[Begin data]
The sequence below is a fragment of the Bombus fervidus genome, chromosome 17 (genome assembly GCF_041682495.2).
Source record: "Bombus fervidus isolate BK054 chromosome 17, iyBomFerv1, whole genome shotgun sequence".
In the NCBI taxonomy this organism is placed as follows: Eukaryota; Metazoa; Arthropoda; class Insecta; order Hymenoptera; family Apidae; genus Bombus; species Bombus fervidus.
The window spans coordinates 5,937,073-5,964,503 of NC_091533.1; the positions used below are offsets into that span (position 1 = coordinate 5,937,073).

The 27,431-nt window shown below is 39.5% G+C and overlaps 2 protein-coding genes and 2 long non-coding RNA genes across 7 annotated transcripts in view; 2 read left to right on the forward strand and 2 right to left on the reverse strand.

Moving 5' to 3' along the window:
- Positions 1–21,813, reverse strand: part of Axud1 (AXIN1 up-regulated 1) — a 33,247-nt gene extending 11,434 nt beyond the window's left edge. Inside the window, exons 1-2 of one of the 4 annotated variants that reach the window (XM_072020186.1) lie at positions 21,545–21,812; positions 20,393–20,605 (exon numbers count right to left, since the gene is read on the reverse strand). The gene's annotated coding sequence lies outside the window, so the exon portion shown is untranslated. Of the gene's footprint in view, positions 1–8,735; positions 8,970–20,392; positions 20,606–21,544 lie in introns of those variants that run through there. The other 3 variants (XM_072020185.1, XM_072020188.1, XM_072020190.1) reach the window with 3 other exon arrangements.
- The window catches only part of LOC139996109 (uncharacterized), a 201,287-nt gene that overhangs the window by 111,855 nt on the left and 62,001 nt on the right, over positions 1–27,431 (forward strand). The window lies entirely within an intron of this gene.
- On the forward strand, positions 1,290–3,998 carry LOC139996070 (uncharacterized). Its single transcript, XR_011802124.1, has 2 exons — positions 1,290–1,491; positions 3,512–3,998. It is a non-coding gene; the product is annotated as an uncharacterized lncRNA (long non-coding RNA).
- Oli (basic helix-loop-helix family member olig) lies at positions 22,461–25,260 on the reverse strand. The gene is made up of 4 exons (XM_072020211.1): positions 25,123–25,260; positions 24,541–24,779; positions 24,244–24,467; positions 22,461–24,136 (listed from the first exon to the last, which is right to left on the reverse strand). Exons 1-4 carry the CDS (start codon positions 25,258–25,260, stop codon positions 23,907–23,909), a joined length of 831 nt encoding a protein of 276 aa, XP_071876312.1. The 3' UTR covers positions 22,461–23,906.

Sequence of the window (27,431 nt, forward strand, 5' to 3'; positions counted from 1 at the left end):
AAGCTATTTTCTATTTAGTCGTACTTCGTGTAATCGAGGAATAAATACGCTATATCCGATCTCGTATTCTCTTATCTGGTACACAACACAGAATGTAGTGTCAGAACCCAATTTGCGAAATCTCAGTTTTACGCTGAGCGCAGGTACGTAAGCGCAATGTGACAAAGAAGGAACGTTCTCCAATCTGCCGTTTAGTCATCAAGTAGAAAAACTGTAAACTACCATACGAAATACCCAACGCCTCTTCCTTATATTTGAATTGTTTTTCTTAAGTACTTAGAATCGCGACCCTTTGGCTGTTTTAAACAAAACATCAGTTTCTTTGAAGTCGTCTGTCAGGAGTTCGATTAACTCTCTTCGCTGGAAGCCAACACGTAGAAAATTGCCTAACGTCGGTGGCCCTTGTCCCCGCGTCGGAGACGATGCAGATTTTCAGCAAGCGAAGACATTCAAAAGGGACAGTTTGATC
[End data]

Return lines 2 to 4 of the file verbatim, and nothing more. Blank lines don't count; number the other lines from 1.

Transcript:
Source record: "Bombus fervidus isolate BK054 chromosome 17, iyBomFerv1, whole genome shotgun sequence".
In the NCBI taxonomy this organism is placed as follows: Eukaryota; Metazoa; Arthropoda; class Insecta; order Hymenoptera; family Apidae; genus Bombus; species Bombus fervidus.
The window spans coordinates 5,937,073-5,964,503 of NC_091533.1; the positions used below are offsets into that span (position 1 = coordinate 5,937,073).